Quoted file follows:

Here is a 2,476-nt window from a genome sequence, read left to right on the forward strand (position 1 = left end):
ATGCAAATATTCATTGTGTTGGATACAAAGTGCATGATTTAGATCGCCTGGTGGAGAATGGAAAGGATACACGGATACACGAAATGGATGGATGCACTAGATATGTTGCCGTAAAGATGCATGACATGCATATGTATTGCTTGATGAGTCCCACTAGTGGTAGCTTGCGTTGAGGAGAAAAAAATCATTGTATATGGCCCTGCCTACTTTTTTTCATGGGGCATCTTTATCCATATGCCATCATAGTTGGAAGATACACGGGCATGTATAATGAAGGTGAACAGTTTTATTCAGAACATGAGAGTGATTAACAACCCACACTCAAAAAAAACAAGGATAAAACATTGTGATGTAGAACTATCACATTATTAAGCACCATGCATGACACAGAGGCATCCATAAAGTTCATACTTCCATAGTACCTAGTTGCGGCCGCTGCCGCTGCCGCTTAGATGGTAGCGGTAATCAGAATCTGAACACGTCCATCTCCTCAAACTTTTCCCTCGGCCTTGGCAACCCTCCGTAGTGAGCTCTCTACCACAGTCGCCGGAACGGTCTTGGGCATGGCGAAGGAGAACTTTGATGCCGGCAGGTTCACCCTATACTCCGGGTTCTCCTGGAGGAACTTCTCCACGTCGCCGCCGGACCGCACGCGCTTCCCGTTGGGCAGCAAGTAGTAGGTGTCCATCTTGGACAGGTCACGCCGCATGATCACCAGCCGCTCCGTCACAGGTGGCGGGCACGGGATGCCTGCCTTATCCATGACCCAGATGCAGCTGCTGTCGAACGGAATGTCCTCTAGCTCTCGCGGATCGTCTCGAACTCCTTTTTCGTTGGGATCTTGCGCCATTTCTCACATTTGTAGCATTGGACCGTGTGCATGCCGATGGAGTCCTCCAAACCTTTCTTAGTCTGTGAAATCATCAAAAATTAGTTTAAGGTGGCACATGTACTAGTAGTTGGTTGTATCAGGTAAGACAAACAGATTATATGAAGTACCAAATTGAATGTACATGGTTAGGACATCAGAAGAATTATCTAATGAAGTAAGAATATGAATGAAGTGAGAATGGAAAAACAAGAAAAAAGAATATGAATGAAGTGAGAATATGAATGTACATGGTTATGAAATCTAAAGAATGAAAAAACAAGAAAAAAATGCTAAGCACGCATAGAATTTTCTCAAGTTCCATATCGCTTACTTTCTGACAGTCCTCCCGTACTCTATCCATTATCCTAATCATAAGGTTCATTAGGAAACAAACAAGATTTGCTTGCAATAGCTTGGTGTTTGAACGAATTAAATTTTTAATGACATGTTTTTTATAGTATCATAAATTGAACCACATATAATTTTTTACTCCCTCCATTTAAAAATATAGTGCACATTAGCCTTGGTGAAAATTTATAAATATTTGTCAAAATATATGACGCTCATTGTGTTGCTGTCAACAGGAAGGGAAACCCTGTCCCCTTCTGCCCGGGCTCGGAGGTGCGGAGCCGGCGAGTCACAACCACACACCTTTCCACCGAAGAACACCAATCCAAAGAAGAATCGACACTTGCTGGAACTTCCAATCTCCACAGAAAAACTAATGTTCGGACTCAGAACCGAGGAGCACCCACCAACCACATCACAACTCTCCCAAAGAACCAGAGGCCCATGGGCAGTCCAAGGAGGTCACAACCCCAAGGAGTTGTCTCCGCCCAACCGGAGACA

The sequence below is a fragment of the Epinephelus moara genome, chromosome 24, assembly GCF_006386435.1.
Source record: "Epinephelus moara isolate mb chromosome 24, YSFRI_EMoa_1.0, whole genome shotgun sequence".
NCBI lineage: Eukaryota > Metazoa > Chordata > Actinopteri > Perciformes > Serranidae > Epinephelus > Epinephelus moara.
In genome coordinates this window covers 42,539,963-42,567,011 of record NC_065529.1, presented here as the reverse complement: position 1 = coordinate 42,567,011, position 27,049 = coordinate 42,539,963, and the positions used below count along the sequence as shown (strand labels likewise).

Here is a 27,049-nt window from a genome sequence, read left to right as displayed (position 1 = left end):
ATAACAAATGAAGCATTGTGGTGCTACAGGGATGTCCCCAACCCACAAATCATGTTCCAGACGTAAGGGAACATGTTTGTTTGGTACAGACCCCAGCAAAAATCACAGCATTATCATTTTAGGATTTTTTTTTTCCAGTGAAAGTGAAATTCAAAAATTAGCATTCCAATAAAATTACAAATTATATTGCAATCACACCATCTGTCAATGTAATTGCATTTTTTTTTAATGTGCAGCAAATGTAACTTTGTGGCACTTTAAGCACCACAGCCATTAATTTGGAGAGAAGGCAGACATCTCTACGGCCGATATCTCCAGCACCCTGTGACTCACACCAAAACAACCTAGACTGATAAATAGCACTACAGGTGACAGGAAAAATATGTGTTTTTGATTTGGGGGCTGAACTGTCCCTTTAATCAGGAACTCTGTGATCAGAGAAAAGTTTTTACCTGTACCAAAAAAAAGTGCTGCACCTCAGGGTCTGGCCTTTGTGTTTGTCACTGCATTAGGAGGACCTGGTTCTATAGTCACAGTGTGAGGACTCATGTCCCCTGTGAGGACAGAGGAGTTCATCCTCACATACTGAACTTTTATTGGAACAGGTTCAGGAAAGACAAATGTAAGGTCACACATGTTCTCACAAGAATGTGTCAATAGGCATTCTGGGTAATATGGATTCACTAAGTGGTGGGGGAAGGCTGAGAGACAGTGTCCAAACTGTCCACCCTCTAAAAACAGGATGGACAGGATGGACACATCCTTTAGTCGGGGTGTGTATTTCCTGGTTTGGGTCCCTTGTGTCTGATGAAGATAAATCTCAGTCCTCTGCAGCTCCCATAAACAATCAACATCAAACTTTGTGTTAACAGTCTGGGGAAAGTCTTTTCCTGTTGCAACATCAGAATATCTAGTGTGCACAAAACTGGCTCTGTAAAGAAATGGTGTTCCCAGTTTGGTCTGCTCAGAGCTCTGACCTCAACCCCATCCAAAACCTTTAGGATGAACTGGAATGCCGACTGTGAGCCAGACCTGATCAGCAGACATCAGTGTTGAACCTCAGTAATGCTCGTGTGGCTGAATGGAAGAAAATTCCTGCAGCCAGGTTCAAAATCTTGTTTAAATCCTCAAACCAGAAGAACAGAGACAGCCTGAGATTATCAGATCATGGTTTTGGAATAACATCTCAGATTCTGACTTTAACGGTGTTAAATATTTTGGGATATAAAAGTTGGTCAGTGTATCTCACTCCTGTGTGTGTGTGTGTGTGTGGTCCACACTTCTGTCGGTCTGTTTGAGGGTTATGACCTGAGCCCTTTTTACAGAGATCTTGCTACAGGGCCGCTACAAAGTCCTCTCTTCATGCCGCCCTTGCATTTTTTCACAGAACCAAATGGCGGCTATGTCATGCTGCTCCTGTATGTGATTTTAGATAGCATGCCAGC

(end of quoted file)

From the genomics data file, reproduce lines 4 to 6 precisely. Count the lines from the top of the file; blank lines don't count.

Source record: "Epinephelus moara isolate mb chromosome 24, YSFRI_EMoa_1.0, whole genome shotgun sequence".
NCBI lineage: Eukaryota > Metazoa > Chordata > Actinopteri > Perciformes > Serranidae > Epinephelus > Epinephelus moara.
In genome coordinates this window covers 42,539,963-42,567,011 of record NC_065529.1, presented here as the reverse complement: position 1 = coordinate 42,567,011, position 27,049 = coordinate 42,539,963, and the positions used below count along the sequence as shown (strand labels likewise).